The places in which any significant even occurred become embedded with some of that emotion, and so to recover the memory of the place is to recover the emotion, and sometimes to revisit the place uncovers the emotion. Every love has its landscape. thus place, which is always spoken of as though it only counts when you’re present, possesses you in its absence, takes on another life as a sense of place, a summoning in the imagination…In the way places stay with you and that you long for them they become deities ~ Rebecca Solnit, Field Guide to Getting Lost
In different places, different thoughts emerge ~ Rebecca Solnit, Migrations
A walking buddy once said a principle reason why he loved the Lakes is, he said, “they’re mine”. What he meant was, they felt accessible and comprehensible because of their relatively small scale. It’s not commonly known that Lake District lover Alfred Wainwright visited Scotland every year – and yet never penned anything like the intimate walking relationship described in his Lake District books. How can you possibly account for all your impressions of the mountains of Scotland? – you can’t. The hills there are too many, the area too large. And yet moments inevitably get impressed on the psyche, not so much for their magnitude as the individualised response they represent: the meaning, like a personal photograph collection; snapshots, if not literally then psychologically.
Driving up from the south takes you through the Howgills, tempting you with their soft, rounded, though rather bland hills. Then you hit a lesser area approaching and then after Carlisle, followed by the beginning of more quintessential Scotland with the forested hills of Dumfries and Galloway. Shortly after that follows the urban complexity of Glasgow and, finally, you reach Loch Lomond and feel the hills are really beginning: from then on, your journey up to the Highlands gets increasingly dramatic. Arguably, the adventure really begins at Bridge of Orchy with an apparent offer of fine places to walk. But I suspect for most people when you pass across Rannoch Moor (impressive in itself) and reach the iconic heights around Glencoe, you feel you’ve arrived at the Scottish highlands.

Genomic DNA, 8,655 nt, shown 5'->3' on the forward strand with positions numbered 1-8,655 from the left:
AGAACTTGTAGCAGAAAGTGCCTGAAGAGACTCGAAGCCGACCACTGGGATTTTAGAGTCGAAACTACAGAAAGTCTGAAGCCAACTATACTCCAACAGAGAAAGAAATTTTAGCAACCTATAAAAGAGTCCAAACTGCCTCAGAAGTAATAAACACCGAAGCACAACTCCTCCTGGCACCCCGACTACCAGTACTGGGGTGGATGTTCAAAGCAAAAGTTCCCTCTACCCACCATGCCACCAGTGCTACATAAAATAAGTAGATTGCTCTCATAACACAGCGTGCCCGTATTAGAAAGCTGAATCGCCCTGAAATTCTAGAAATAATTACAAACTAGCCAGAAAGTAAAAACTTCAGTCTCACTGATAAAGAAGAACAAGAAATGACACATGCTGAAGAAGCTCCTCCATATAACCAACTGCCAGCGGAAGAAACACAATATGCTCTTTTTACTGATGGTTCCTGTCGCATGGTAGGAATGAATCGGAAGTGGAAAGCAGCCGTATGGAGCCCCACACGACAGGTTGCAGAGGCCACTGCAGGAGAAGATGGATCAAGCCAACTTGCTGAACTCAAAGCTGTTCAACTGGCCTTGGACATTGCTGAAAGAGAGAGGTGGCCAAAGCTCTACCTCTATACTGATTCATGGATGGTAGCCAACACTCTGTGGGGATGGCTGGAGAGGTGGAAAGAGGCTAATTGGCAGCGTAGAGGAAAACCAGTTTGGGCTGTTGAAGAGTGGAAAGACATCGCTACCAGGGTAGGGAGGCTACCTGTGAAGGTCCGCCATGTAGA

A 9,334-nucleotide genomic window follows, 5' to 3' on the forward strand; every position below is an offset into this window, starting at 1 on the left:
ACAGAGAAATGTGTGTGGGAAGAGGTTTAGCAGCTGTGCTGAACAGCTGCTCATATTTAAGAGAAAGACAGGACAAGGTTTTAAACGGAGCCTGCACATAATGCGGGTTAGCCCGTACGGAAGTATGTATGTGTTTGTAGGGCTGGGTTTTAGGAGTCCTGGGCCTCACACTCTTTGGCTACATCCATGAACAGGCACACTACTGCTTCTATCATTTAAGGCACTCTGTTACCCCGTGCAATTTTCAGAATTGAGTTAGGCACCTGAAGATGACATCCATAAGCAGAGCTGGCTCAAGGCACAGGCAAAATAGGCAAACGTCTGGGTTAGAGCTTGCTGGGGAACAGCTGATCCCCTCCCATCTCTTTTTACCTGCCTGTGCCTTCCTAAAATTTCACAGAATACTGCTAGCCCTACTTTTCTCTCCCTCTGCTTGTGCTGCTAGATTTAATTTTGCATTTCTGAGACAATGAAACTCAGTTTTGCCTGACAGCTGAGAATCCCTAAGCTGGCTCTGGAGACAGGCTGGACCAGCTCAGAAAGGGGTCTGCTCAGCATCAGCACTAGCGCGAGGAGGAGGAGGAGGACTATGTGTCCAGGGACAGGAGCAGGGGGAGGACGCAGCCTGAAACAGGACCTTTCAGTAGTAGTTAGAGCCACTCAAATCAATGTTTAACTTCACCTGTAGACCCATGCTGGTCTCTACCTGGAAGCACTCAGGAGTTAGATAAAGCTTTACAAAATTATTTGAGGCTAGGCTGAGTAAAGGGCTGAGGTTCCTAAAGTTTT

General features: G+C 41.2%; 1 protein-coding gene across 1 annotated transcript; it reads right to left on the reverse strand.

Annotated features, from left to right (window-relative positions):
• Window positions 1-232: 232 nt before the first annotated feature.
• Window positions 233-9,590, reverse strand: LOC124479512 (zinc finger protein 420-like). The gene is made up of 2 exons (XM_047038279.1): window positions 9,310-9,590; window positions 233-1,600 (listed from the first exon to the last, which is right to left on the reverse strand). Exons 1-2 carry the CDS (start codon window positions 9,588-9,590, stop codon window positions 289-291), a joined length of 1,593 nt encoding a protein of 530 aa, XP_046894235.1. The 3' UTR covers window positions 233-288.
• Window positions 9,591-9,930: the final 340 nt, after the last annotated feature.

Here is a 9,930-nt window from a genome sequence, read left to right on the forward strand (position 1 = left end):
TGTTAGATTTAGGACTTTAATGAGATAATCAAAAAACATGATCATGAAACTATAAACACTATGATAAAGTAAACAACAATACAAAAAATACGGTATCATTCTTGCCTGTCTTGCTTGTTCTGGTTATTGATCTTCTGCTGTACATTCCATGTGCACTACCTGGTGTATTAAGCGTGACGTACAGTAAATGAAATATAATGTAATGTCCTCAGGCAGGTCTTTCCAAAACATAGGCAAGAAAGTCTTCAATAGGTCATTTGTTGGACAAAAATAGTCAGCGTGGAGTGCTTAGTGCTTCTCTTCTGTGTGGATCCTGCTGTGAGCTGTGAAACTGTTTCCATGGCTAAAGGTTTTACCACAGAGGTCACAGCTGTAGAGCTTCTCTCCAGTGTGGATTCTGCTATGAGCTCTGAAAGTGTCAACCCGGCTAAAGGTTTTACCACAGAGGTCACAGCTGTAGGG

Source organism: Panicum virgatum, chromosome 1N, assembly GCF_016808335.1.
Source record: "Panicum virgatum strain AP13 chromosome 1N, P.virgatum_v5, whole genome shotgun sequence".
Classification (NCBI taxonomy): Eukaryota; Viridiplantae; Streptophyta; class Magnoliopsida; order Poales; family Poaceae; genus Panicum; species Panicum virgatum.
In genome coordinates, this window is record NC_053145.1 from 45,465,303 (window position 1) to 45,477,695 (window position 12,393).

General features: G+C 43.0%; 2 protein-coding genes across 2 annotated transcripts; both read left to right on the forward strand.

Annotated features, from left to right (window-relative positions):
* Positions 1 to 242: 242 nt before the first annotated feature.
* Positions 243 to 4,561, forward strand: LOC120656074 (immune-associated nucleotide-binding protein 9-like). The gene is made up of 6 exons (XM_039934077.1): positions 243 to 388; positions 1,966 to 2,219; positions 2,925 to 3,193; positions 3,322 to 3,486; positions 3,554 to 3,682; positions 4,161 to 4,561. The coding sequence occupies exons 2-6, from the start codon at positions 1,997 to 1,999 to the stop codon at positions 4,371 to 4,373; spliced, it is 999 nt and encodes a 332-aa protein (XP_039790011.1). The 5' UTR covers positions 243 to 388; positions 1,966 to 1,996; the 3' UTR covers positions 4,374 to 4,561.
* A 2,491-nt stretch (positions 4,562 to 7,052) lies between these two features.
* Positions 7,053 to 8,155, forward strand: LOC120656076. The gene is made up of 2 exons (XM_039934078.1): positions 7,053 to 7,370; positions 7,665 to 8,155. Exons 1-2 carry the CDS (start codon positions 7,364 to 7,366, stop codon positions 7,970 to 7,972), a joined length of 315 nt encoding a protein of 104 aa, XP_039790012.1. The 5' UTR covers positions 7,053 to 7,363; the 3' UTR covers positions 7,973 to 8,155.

That’s certainly true for me. Rannoch Moor was unnerving but fascinating; until you’ve seen the place you can’t imagine its vast empty wilderness. It goes on for a long time but you eventually see the famous pyramid shape of Buchaille Etive at the far side, followed by other sights familiar not from walking (in my case here) but from iconic photography: the white house at the foot of the latter, and then the looming crags guarding Glencoe. As I drove into that area for the first time I was met with a theatrical glowing sunset beaming at me directly, piercing the brooding dark skies with promise. Scotland.